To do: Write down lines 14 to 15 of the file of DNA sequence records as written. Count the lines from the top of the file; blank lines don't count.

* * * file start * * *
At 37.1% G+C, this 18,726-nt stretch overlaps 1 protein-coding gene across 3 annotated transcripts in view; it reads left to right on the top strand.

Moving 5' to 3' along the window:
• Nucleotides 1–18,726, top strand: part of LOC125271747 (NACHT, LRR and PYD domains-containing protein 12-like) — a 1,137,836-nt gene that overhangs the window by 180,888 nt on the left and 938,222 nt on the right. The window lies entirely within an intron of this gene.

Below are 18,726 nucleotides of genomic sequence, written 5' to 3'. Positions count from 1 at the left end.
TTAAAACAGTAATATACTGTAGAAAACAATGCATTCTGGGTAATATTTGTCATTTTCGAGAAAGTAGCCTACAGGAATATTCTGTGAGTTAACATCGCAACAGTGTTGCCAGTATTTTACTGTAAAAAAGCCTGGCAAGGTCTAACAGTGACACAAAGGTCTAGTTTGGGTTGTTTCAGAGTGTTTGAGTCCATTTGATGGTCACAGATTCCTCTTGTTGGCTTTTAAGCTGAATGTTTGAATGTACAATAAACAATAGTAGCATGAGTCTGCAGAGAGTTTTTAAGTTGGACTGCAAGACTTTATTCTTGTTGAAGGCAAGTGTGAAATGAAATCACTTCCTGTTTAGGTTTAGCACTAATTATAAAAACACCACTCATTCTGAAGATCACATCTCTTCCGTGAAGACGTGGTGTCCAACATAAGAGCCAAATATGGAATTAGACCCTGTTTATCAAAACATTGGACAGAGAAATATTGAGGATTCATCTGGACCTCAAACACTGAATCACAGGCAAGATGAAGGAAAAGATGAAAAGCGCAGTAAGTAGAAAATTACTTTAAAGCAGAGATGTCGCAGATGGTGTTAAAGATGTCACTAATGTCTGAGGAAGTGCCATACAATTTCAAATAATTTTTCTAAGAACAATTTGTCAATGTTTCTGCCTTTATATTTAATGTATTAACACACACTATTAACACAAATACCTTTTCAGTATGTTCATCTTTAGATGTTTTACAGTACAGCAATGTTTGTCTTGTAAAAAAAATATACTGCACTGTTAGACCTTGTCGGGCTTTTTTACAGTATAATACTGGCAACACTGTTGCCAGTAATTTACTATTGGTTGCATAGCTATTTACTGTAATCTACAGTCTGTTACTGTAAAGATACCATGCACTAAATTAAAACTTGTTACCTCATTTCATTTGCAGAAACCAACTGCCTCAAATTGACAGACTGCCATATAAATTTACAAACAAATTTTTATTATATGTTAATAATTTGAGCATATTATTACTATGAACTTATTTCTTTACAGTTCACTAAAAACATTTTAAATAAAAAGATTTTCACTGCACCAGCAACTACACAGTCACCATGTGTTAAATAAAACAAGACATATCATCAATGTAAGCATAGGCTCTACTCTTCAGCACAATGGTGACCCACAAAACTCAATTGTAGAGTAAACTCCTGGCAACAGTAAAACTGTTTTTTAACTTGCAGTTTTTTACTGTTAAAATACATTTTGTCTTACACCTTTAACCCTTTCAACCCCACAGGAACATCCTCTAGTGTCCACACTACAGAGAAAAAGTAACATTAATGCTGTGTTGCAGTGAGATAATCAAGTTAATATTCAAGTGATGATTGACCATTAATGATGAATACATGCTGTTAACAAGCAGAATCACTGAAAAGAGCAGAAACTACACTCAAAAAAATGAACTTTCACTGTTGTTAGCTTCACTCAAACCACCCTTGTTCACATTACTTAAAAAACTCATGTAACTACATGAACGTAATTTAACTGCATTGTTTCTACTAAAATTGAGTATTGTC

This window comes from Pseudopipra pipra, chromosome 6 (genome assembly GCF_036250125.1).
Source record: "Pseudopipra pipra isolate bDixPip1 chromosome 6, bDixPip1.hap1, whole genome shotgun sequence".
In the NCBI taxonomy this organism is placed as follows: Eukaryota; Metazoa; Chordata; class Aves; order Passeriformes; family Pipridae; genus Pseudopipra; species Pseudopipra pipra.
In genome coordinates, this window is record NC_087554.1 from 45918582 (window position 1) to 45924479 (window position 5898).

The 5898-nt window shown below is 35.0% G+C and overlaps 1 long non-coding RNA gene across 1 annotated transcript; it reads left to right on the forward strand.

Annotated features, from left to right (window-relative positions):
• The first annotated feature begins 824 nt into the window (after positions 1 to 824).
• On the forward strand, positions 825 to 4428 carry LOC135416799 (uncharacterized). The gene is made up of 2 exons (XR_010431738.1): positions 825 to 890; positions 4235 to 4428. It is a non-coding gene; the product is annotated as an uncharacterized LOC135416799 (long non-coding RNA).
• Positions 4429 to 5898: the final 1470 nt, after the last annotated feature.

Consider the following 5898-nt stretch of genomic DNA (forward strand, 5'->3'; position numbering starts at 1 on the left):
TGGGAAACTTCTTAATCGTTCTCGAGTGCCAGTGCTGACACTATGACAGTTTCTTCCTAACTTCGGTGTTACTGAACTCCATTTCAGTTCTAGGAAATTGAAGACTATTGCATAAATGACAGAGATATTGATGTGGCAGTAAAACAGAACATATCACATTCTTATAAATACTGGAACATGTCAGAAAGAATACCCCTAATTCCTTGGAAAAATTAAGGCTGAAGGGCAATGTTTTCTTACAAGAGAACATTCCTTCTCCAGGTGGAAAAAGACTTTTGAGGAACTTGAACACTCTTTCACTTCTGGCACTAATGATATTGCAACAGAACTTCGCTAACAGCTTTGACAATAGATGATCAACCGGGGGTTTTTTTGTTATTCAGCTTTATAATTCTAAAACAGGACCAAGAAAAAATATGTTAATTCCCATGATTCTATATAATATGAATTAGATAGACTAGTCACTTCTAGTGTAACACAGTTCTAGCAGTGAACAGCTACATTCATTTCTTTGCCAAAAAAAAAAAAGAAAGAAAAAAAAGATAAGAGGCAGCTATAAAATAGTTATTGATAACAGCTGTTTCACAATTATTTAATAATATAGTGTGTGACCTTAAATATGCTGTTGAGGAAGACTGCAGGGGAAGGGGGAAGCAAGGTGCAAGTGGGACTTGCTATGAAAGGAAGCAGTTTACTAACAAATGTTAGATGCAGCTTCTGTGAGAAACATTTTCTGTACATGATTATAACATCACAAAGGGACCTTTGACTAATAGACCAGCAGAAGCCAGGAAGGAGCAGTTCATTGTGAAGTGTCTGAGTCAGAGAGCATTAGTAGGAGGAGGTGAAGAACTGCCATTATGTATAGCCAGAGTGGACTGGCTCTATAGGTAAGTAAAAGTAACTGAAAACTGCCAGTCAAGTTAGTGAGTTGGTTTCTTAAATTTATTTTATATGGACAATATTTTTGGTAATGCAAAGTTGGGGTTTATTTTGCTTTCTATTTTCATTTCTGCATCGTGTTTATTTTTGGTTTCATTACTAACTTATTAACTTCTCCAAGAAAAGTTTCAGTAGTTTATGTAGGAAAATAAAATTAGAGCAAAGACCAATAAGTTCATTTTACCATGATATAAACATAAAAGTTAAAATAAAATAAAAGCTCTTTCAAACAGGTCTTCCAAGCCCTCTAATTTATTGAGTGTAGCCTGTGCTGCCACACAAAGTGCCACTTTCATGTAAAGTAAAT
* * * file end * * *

• Positions 4429 to 5898: the final 1470 nt, after the last annotated feature.

Consider the following 5898-nt stretch of genomic DNA (forward strand, 5'->3'; position numbering starts at 1 on the left):